Today it was my turn. Jeff usually mows the lawn. Ours is probably two acres of the manicured part. The rest is wild. And our bee, butterfly, and bird friends thank us for it. Untouched and full of wild flowers.
Jeff is a busy guy during the week. It hardly seems fair that he should wake up on a Saturday morning to ride around for three hours on the mower, although he seems to glean tremendous satisfaction when he is done. But he has other hobbies he could and should be pursuing.
You might ask why we don’t hire someone to do this task for us, and my answer is simple. We are farmers now. We don’t hire out. We do things ourselves. We’re like the Amish with zippers.
So today, I got out my Orvis blue checkered UV protected shirt, my painting overalls, a pair of work gloves, RayBans, then my new wide brimmed farm hat I procured on market day in Melide. Then I went out to the barn, climbed up on the mower and fired it up. No Problem.
From an observers point of view, seated on a deck chair with a glass of chilled vino rosado, this hardly seems like a chore. Driving back and forth. I mean, how hard could it be? Forrest Gump did it for fun and he had an IQ below 90. But it turns out, it’s not as easy as it might appear at first glass. (That’s not a typo)
There are trees, and buildings, and the car. And the lawn isn’t quite as flat at it looked previously, from that chair on the patio. I was making progress. It was going smoothly, until I hit a wall. No, not an actual wall. The wall delineating the boundaries of my attention span and patience. It took two whole passes.
Surely, I must have been at this for hours by now. I was sweating in the 20 degree heat. Sun was blazing down upon me at 10am. I was parched looking back at the house. When had I last consumed liquid? It had to be hours. I could feel my dehydration building. I checked my watch. What?!? Five fucking minutes?!? How is that possible? Then I looked out at the expanse of lawn I had left to do. Was he kidding me? This was going to take for-ev-er! And where was Jeff, anyway? Inside playing a game on the PS something-or-other? Ugh.
I turned back towards the gate for another pass. Pilgrims waved but I barely waved back. Grouchy, I had already learned that I can not abide going in straight lines. Back and forth. What am I, a drone? No. I must blaze my own trail. And I am backed up on this by science. Or at least my old robotic vacuum.
We bought a Roomba many years ago. V1. When we fired it up the first time we noticed it didn’t vacuum in a straight line. It took time to learn the room. Then it vacuumed until it covered the entire surface in a seemingly random set of movements. Jeff couldn’t watch it. I mostly ignored it. That’s the whole reason you buy a Roomba, so you can ignore it. And vacuuming in general.
But today, I decided to channel my inner Roomba and throw hundreds of years of the rules of lawn mowing out the window. There’s got to be more than one way to cut 2 acres of grass. And I would find it.
First of all, its a sunny day in Palas. Yes, we have more than a hundred trees in that two acres. But, there are wide open stretches that make it hot to be mowing that area. So I decided I would break the areas up and incorporate some shade in each section. I wouldn’t limit myself to the traditional approach because that required too many 180 degree turns. I would embrace a more arched, half moon-like philosophy. Broad, sweeping passes. Then, more surgical strikes. All to minimize open sun exposure, and maximize shade.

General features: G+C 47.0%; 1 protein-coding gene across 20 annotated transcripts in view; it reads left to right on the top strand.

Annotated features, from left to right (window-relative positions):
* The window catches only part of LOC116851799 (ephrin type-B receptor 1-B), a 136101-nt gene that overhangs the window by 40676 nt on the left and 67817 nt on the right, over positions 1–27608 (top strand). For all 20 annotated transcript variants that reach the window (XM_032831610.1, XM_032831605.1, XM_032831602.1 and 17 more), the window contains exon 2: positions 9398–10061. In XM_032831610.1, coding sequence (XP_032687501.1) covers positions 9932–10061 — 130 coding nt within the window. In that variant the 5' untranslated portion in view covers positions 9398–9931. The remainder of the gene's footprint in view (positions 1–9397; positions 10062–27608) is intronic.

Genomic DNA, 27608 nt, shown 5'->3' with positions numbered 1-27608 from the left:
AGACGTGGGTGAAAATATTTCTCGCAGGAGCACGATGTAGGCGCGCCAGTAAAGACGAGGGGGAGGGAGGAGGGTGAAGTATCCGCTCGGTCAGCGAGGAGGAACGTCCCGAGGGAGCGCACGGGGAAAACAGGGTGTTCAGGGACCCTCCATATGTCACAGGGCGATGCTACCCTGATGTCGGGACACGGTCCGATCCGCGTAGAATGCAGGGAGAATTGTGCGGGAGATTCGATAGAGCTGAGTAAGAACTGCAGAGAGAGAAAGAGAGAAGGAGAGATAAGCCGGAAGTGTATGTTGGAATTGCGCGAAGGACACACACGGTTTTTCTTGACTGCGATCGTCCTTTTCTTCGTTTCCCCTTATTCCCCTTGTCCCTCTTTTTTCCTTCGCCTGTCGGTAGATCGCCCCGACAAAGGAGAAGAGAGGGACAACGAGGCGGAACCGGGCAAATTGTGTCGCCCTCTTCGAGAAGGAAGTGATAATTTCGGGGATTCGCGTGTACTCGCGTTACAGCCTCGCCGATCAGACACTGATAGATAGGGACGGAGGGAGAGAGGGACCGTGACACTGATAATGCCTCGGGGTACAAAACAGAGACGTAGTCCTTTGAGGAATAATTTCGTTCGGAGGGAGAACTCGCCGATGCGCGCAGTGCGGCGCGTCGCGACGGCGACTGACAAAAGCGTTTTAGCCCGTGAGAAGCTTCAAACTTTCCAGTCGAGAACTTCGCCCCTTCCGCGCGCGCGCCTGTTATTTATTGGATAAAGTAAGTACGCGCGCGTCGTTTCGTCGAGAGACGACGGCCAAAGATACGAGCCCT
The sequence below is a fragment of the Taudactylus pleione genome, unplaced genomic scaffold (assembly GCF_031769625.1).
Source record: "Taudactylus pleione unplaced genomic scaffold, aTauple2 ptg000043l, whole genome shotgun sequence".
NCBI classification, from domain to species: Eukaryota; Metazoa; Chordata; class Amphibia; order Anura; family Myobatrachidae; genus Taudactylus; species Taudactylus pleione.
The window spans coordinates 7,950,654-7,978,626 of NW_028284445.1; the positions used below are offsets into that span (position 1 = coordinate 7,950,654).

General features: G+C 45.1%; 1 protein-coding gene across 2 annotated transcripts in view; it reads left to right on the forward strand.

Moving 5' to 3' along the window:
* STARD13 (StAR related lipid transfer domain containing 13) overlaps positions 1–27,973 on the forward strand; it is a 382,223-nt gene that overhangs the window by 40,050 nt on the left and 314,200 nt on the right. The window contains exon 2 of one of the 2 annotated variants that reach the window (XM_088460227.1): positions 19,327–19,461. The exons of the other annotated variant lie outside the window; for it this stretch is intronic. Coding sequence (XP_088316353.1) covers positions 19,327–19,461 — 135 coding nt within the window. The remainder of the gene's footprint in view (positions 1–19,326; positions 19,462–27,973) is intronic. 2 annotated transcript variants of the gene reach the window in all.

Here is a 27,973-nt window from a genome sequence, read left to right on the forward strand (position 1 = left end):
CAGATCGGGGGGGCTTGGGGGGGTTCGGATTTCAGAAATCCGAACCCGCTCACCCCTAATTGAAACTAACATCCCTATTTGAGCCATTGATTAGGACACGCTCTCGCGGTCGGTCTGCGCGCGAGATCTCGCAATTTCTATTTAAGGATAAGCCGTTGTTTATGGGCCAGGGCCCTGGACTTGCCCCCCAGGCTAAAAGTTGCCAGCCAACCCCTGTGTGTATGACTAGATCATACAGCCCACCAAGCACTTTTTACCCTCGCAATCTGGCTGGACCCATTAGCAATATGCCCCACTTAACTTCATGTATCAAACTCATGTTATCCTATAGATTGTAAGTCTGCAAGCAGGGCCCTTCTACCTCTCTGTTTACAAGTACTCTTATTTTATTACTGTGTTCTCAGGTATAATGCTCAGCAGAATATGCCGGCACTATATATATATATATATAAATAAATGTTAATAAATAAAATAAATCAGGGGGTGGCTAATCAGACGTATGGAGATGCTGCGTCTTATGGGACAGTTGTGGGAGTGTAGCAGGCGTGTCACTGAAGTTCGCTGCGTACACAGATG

Jeff came out and watched me cut a tear dropped shape in front of the barn. I caught the look he threw my way. He rolled his eyes, shook his head, then threw his arms in the air. What? I mouthed. There was a method to my madness.
It took three hours. I couldn’t hear my Amazon music playlist over the mower so I had to sing Beyonce’s Lemonade album to myself. I must say, I sound just like Bey, in my head😉
When finished, I returned the mower to the barn, even backing it in, just like I found it. I came in the house and took off my hat, announcing I had completed the job.
‘Interesting’ was Jeff’s opening salvo. ‘I notice you don’t favor a straight line.’
I was ready for him. ‘Yes, well I am a free spirit. Us creative types aren’t sheep like so many others in the flock I could mention. We are people who see things differently. Where you see grass, I see a canvas.’ And with that, I made a grand sweeping gesture with my arm for dramatic effect.
But he was having none of it. ‘It’s our lawn. And now it has random circles in it. And places you sort of missed.’
‘Pish Posh.’ I told him. ‘Clearly you’ve never waxed your legs. Everyone knows you do your initial pass. Then you do something else. Then, while you’re watching tv, you look down and see that whole area you missed. You can’t see it until then. It’s like snow blindness. That’s when you go back over it. The lawn needs to settle. Then I’ll see all the stuff I might have missed.’
But Jeff wasn’t buying it. He went over his back and forth methodology, again. And tried to impress upon me the importance of order.
‘It’s why I like to overlap my passes by 4-6 inches. No more, no less. That way I don’t miss anything.’ He explained.
‘That would require me to go back and forth.’ I reminded him. ‘But, I don’t like back and forth. I like to weave in an even mix of sun and shade. Figure 8’s are my friend. And I like to see new things. That’s why I drove all the way to the back before I finished the front. The front was boring. You gotta mix it up. Otherwise, it’s like being on a chain gang. No one likes that.’
Finally, he gave up and went upstairs. It was then I looked out the window and realized that we are never going to agree on our approach to our farm tasks. And tomorrow’s wood pile stacking should be very interesting.